But what it needs to do is explore the defining elements much more. I think this should be a continuous examination of what makes a human tick using smart androids as a comparison, and building a story that makes all that interesting. At the moment I would say it is the other way round.

The stories have only been good cop stories, with the tech and android moments thrown in when there's a chance, rather than the story being built around all that.

Oddly, the example I would want to give is Fringe. That did a great job of building stories around the science. But it's the same guys........
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I completely agree, with the exception that it's still too early to say that it's only been good cop stories rather than building stories around the character dynamics. I feel like the arbitrary 4-episode test doesn't always apply.

I'm not sure if it's what you had in mind, but the Data/Geordie relationship from Star Trek TNG came to mind. Sometimes that dynamic was played up too much and didn't feel it had the right degree of subtlety. So far, I like Michael Ealy's Dorian: he's not your typical Data/Pinocchio android... at least they haven't made him to be that... yet. He has a great sense of humour and empathy, which makes him seem almost human, but still an android. To me he's like Data, minus the outright Pinocchio complex. He has emotions to some extent, and to me that is the most unique thing about this interpretation of an android. I do look forward to seeing how they develop stories around that dynamic, but I hope it's done in subtle ways- not in outright "I wish I were a real boy" tropes.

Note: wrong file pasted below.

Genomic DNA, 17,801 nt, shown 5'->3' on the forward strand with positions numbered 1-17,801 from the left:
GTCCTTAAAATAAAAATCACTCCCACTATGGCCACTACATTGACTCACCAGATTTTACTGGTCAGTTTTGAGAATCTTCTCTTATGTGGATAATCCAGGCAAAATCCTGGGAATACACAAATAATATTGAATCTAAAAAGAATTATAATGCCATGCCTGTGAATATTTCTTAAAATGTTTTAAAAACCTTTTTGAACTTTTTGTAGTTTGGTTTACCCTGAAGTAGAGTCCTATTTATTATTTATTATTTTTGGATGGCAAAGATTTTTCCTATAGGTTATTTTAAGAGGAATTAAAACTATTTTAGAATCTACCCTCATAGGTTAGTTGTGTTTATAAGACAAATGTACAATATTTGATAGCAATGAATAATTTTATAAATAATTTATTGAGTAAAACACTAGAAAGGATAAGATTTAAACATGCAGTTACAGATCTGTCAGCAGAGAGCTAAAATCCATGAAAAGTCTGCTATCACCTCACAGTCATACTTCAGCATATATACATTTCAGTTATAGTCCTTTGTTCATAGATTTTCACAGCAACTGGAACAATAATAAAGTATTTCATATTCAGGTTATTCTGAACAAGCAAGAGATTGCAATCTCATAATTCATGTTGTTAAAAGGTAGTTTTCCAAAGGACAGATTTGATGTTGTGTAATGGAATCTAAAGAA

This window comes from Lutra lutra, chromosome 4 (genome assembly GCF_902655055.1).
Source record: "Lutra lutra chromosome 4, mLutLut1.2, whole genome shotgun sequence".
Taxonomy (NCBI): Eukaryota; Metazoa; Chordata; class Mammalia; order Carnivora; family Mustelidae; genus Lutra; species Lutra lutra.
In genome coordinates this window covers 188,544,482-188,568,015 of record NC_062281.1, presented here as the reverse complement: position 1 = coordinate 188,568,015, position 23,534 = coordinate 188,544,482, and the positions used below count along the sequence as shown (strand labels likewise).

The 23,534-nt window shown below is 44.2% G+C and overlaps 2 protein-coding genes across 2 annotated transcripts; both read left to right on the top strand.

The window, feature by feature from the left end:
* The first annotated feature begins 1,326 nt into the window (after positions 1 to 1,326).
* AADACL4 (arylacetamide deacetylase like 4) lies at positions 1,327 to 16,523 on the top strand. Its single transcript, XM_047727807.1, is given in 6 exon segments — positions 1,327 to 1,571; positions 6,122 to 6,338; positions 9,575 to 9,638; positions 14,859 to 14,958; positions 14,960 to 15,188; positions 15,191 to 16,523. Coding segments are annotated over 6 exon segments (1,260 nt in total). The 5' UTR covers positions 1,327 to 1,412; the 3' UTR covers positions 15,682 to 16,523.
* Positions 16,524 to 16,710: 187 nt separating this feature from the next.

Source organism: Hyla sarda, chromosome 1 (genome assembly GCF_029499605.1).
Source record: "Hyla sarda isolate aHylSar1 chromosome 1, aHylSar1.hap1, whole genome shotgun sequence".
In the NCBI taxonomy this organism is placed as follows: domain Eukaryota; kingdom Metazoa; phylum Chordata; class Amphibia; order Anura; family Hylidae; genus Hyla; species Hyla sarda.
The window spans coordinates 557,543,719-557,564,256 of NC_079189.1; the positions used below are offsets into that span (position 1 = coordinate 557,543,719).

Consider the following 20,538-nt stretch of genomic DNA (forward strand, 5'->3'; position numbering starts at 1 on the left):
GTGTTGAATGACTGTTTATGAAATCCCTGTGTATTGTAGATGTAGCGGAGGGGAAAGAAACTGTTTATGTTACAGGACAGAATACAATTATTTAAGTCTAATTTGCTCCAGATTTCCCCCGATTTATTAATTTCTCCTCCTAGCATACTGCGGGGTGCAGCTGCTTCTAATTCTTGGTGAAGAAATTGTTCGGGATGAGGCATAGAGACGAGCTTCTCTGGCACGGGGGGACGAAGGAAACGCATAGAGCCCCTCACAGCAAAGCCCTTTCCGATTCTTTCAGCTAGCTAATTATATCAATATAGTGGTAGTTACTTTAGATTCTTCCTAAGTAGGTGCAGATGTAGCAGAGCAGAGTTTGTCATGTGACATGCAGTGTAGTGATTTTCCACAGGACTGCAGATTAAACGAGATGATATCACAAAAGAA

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The dreaded 'P' word hangs over this show. So much POTENTIAL..IF the writers and Fox big wigs are willing to go beyond the lines..(Like when Kennex terminated the Captain all Jack Bauer-like) Will Fox let the show BREATHE..They let Fringe stay so maybe there is hope..
Side notes....(1) The two leads have been casted..chemistry off the charts. (2) what city are they in? Have they mentioned it ? (3) what do the androids do when they are off duty? Or are they always on?